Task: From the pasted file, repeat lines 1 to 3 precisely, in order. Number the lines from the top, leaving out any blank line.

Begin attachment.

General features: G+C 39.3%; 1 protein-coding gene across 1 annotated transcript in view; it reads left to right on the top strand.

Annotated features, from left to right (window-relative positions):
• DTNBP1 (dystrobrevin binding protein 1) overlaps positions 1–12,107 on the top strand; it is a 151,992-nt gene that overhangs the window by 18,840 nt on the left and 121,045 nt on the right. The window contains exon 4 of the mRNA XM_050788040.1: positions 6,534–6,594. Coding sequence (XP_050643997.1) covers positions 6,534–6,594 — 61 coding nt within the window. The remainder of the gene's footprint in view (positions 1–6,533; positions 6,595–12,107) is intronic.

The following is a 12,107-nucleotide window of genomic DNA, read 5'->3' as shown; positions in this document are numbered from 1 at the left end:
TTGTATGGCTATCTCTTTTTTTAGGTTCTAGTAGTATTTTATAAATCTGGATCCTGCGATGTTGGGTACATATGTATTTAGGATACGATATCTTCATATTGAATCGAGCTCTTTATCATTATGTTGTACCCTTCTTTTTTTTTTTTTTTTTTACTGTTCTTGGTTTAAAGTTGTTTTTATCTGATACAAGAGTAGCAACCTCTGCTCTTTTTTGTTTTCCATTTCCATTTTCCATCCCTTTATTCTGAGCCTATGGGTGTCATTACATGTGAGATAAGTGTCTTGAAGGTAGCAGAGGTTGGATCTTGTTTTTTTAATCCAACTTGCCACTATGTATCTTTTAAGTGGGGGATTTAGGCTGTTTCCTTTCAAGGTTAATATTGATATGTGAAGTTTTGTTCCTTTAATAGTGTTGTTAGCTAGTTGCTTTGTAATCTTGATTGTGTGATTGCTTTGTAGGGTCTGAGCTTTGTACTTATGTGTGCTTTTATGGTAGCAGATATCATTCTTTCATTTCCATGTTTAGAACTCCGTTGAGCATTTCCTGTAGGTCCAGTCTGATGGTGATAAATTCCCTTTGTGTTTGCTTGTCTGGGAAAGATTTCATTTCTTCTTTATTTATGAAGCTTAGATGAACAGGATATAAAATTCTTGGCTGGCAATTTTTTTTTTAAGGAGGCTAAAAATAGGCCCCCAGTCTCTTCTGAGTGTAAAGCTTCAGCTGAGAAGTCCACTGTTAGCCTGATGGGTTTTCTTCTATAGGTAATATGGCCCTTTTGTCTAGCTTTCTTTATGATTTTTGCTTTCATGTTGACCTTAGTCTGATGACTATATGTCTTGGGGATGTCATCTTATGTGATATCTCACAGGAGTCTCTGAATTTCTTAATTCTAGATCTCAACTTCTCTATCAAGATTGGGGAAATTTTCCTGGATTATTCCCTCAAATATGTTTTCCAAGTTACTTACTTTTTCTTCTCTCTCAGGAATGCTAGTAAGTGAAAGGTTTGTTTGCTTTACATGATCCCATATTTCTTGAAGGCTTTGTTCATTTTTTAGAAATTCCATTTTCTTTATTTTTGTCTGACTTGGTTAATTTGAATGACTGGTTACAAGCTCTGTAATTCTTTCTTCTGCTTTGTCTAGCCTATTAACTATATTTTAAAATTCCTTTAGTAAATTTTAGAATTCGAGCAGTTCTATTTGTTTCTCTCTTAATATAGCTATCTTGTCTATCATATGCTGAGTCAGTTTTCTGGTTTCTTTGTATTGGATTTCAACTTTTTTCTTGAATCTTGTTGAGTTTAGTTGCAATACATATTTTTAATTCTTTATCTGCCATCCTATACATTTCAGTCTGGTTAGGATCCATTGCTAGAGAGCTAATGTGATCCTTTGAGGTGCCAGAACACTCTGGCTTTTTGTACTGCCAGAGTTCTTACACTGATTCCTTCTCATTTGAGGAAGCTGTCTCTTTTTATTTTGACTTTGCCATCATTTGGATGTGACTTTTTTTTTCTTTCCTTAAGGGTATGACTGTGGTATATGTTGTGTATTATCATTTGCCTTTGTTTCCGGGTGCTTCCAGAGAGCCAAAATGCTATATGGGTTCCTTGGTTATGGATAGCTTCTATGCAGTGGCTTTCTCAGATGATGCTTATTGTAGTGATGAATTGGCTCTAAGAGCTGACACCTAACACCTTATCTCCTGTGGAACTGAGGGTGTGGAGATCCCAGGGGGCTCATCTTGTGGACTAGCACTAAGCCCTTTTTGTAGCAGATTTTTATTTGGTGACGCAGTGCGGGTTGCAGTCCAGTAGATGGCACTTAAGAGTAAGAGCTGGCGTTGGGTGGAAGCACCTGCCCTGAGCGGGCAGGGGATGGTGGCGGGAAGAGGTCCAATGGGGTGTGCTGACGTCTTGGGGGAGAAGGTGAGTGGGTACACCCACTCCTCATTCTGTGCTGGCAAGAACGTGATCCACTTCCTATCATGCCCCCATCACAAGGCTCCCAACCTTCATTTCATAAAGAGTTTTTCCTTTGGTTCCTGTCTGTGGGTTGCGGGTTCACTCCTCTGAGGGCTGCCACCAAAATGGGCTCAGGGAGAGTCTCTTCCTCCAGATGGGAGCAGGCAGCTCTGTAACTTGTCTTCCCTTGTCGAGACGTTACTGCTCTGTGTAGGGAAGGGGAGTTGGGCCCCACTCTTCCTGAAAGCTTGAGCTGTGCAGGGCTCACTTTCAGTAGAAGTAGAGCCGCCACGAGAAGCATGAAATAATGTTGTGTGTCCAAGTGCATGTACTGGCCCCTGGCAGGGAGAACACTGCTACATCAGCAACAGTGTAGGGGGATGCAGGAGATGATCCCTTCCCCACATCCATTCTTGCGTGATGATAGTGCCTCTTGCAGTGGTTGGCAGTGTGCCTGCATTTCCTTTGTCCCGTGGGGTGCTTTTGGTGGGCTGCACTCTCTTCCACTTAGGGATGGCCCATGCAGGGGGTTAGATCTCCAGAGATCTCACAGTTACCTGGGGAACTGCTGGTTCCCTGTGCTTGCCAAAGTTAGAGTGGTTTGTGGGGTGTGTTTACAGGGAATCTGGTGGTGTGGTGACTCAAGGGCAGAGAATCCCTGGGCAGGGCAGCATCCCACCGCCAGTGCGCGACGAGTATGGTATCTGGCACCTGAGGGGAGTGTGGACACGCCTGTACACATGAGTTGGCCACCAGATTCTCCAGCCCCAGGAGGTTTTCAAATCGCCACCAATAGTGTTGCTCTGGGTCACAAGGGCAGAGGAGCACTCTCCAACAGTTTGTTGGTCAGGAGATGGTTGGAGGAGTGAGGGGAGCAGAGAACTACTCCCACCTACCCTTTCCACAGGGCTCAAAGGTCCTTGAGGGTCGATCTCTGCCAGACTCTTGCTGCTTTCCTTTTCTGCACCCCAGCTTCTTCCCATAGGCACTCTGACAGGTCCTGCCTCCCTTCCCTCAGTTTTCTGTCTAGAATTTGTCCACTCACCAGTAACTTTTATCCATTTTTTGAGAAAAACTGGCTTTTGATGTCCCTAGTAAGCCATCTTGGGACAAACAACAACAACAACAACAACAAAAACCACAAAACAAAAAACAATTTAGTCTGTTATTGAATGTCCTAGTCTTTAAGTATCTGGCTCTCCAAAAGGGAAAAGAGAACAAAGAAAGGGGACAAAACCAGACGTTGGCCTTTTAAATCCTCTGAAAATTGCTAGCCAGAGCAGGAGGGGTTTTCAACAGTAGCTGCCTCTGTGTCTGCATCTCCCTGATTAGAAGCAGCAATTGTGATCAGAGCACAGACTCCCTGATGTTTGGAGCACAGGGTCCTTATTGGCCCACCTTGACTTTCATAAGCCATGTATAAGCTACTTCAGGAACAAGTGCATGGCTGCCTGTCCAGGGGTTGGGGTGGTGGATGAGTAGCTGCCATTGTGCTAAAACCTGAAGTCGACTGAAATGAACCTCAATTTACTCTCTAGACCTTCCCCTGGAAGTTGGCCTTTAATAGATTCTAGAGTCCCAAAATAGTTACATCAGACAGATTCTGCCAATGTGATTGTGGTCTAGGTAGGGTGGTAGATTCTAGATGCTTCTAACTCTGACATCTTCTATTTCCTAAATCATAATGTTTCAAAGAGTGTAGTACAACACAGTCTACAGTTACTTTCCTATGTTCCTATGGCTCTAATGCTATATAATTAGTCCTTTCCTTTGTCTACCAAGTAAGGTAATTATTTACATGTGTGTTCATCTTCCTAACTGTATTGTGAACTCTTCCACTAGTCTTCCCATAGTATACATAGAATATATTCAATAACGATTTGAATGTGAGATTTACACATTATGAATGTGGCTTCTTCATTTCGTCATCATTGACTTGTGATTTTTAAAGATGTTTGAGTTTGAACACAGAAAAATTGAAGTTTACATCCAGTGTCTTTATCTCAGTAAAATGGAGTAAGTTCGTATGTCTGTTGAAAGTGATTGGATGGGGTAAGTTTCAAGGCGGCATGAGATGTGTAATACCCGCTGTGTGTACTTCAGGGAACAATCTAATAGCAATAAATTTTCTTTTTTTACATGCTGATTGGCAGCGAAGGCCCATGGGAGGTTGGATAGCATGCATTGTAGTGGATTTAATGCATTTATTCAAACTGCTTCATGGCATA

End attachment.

General features: G+C 39.3%; 1 protein-coding gene across 1 annotated transcript in view; it reads left to right on the top strand.

Annotated features, from left to right (window-relative positions):
• DTNBP1 (dystrobrevin binding protein 1) overlaps positions 1–12,107 on the top strand; it is a 151,992-nt gene that overhangs the window by 18,840 nt on the left and 121,045 nt on the right. The window contains exon 4 of the mRNA XM_050788040.1: positions 6,534–6,594. Coding sequence (XP_050643997.1) covers positions 6,534–6,594 — 61 coding nt within the window. The remainder of the gene's footprint in view (positions 1–6,533; positions 6,595–12,107) is intronic.